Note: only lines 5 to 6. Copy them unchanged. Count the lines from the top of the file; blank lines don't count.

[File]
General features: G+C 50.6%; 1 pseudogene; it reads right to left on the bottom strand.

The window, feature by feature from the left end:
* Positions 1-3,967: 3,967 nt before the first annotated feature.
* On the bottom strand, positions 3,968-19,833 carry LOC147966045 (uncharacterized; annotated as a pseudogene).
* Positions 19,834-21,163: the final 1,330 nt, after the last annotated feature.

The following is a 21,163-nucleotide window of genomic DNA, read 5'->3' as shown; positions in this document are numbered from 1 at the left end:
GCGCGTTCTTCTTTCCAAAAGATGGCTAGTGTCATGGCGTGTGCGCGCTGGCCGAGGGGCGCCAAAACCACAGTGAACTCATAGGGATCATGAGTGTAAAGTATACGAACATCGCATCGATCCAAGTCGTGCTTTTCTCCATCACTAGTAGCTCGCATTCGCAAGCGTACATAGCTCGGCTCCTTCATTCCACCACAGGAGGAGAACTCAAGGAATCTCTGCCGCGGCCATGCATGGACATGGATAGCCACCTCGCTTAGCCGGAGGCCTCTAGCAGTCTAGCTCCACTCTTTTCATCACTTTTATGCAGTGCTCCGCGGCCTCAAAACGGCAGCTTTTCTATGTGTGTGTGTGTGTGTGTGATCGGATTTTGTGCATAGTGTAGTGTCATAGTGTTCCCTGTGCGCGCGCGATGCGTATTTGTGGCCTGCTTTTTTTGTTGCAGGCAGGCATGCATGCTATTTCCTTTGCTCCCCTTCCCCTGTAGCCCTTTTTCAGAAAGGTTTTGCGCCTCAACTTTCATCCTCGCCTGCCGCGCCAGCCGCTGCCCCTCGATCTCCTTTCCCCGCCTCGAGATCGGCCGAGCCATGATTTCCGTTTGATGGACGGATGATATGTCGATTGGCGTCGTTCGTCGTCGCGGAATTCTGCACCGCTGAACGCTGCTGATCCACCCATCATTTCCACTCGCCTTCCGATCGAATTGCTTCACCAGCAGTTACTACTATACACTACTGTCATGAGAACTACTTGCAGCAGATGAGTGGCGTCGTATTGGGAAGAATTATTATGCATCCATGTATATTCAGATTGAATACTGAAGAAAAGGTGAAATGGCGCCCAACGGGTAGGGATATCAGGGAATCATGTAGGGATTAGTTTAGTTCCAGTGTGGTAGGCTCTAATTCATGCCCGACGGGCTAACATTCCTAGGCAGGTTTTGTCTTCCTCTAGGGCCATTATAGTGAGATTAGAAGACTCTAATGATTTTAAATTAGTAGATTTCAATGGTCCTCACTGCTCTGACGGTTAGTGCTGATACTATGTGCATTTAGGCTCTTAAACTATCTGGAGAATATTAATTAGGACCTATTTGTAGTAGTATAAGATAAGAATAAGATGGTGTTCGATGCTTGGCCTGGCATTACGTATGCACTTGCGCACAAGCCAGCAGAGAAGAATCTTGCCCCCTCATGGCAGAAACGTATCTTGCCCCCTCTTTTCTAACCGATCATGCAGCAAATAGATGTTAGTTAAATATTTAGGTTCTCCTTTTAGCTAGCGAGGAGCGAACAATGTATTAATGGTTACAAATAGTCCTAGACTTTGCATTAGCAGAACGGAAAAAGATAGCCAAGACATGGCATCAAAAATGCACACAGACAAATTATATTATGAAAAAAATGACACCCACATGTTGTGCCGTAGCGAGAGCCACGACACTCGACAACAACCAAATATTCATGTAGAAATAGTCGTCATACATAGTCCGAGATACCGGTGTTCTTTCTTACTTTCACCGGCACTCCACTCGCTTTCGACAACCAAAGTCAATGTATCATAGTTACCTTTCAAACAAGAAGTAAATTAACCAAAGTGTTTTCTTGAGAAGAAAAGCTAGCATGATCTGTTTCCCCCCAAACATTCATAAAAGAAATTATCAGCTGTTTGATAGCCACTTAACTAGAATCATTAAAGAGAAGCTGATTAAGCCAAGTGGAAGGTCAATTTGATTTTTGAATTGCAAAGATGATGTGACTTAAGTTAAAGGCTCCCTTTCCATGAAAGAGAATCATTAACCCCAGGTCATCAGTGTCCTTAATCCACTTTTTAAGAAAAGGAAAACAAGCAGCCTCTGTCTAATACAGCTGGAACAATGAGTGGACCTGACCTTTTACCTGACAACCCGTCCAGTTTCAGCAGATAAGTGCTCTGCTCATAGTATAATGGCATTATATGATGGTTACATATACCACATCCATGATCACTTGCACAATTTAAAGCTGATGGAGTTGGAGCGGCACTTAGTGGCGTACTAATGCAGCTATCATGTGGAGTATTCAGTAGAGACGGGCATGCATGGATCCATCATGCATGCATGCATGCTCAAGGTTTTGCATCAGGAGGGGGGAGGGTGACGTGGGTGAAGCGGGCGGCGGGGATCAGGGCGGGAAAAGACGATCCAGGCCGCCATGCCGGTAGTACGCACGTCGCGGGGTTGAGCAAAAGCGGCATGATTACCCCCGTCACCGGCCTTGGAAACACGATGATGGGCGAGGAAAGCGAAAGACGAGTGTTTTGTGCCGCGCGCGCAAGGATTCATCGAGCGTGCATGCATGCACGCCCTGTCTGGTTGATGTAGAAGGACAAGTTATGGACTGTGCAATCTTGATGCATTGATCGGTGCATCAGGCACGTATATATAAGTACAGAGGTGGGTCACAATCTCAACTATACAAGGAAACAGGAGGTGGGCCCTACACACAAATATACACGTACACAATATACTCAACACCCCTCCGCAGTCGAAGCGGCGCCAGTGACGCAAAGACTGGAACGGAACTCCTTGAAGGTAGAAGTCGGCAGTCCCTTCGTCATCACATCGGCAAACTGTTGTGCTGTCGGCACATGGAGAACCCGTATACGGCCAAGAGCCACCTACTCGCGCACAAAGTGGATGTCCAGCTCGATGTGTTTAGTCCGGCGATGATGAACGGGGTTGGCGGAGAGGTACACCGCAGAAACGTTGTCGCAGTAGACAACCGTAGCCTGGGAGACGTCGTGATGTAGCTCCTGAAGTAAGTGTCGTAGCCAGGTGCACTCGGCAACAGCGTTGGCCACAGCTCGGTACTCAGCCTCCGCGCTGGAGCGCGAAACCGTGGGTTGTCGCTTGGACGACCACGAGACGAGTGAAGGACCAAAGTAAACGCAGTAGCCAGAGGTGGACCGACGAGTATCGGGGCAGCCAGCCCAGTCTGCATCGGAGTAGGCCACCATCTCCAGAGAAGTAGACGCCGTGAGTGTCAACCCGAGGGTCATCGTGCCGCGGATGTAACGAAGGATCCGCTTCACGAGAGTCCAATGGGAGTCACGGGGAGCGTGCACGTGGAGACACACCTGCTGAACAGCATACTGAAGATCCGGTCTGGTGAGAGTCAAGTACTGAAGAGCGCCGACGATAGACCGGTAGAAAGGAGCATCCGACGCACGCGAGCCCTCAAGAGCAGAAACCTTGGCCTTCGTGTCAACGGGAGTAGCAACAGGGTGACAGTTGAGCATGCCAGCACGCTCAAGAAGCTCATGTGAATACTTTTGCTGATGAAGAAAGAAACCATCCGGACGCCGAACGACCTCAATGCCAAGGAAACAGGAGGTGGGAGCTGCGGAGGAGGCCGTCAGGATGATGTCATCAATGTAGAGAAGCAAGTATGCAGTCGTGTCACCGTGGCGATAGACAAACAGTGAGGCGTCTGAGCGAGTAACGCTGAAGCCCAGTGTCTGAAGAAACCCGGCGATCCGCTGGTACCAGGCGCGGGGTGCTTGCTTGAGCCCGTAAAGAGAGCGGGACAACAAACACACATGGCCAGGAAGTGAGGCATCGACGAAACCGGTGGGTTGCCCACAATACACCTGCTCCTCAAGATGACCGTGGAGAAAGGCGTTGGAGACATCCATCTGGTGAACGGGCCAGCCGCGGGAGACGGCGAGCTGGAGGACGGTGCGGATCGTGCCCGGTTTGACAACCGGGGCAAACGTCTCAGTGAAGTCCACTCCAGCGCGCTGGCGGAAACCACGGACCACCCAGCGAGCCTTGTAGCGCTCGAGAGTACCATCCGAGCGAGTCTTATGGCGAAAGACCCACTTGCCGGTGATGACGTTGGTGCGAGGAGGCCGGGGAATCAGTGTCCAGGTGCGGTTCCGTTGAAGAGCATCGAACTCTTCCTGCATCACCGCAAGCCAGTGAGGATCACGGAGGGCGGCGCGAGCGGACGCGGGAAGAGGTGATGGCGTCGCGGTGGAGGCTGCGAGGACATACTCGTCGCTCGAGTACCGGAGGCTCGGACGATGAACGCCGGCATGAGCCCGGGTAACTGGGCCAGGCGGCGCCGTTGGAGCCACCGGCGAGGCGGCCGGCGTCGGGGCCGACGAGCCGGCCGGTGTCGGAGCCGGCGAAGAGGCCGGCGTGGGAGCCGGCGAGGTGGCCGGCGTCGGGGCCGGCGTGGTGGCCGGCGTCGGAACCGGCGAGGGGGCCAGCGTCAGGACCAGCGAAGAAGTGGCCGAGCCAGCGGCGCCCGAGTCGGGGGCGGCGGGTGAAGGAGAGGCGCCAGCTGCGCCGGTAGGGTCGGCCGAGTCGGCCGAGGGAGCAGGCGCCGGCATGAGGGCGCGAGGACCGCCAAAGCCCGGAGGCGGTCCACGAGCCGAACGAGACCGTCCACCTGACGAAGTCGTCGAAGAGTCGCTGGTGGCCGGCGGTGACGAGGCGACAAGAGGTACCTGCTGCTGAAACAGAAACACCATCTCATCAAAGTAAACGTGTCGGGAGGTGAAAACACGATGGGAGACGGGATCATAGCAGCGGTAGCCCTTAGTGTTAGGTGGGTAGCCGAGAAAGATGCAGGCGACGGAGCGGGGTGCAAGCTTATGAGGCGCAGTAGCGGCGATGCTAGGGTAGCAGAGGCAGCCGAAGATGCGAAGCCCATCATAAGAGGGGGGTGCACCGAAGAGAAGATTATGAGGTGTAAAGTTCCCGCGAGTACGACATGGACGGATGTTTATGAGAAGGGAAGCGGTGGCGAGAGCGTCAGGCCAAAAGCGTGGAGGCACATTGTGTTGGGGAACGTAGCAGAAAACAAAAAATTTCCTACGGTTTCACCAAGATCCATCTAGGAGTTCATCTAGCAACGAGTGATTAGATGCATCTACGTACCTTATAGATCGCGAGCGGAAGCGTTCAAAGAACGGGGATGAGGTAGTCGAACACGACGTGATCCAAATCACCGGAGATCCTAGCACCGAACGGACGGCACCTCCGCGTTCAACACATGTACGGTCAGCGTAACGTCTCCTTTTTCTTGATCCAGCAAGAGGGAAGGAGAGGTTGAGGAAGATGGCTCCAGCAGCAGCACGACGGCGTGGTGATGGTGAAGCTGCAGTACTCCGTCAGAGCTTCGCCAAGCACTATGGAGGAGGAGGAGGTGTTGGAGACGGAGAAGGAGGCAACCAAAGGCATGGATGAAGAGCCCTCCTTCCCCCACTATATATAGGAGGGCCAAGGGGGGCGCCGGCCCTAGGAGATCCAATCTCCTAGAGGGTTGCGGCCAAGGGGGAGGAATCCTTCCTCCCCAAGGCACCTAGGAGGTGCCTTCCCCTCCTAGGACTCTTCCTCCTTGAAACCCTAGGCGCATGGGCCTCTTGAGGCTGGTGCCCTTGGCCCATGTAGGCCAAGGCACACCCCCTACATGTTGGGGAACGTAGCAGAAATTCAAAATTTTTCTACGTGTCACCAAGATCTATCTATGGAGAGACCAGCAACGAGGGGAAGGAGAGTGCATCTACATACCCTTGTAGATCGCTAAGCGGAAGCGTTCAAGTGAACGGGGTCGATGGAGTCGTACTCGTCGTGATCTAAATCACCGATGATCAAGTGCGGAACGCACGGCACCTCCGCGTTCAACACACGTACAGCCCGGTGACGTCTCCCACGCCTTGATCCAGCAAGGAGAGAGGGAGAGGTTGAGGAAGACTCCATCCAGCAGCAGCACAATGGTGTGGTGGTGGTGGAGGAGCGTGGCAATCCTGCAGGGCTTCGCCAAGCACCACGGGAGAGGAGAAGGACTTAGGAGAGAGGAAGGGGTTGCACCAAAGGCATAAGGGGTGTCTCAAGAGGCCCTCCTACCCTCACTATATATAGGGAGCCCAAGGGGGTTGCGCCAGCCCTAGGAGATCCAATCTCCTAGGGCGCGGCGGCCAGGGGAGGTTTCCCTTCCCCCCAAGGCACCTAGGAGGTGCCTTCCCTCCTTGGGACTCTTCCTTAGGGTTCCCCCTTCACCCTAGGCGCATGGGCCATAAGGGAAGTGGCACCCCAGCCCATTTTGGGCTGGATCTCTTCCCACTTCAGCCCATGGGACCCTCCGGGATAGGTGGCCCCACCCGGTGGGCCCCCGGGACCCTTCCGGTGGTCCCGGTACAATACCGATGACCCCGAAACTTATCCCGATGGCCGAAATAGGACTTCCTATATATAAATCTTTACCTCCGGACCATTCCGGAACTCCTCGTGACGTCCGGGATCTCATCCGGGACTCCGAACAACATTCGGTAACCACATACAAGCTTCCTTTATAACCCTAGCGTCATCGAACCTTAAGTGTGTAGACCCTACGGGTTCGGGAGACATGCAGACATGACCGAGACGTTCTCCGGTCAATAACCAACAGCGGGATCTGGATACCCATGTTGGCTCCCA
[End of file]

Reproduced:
* Positions 19,834-21,163: the final 1,330 nt, after the last annotated feature.

The following is a 21,163-nucleotide window of genomic DNA, read 5'->3' as shown; positions in this document are numbered from 1 at the left end: